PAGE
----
Two processes of reproducing monolingualism in South Korea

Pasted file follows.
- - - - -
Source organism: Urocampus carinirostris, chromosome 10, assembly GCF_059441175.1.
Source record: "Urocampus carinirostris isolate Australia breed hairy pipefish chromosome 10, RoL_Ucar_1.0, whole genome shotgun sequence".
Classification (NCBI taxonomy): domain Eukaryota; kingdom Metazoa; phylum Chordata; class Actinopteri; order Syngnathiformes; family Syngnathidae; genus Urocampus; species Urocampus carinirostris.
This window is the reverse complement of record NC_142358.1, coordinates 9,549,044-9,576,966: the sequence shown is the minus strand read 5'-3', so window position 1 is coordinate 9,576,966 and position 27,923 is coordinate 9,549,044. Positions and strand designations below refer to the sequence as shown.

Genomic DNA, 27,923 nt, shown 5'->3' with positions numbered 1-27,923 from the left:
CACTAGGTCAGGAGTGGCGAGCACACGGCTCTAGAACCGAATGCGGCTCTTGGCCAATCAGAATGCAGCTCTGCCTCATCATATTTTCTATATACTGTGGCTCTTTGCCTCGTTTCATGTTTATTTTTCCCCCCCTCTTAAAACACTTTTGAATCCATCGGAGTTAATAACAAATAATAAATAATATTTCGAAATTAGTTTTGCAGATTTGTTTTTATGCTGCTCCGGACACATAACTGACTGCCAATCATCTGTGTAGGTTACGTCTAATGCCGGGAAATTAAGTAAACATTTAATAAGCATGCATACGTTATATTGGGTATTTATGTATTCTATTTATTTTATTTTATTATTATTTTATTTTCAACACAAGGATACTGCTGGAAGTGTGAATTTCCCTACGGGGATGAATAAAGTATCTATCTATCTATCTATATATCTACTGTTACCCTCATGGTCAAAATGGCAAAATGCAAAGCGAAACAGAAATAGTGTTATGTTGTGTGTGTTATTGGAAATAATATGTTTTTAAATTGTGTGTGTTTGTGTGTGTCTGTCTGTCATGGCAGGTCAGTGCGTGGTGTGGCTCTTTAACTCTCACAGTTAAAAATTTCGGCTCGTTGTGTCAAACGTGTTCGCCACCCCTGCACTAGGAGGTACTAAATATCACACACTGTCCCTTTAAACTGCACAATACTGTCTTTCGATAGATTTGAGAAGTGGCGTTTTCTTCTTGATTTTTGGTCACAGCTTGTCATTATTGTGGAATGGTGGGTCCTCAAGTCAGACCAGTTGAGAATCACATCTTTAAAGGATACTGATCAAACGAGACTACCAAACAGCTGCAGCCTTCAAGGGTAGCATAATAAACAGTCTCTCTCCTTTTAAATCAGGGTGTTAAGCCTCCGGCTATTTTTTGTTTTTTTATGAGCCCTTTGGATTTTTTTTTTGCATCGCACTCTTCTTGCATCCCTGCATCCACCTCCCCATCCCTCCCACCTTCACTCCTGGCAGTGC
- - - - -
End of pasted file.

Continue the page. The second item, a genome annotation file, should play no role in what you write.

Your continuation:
AbstractThe spread of global languages and transnational movement of speakers constantly challenge the idea of monolingualism as the norm for modern nations. This paper discusses some ways in which language ideologies may work to deal with such challenges in reproducing the image of a monolingual state, with a specific focus on South Korea (henceforth Korea). Despite enormous emphasis on English language learning on the level of both the government and individuals, Korea remains predominantly monolingual in most aspects of everyday life. While both popular and academic discourses often treat this as a reflection of Koreans’ “incompetence” in English, such a view is in fact problematic, because there is ample evidence of appropriation of English in Koreans’ language use. In other words, monolingualism in Korea is not an absence of English, but an erasure of the presence of English, accomplished through language ideological work. In this paper, I outline two ideologies that frame Korean uses of English either as un-Korean (thus, as something in which “real” Koreans would not engage) or as “bad English” (thus, as not English at all), and explain how they are employed in Korean discourses of English to deny the possibility of Korean-English bilingualism in Korean society.
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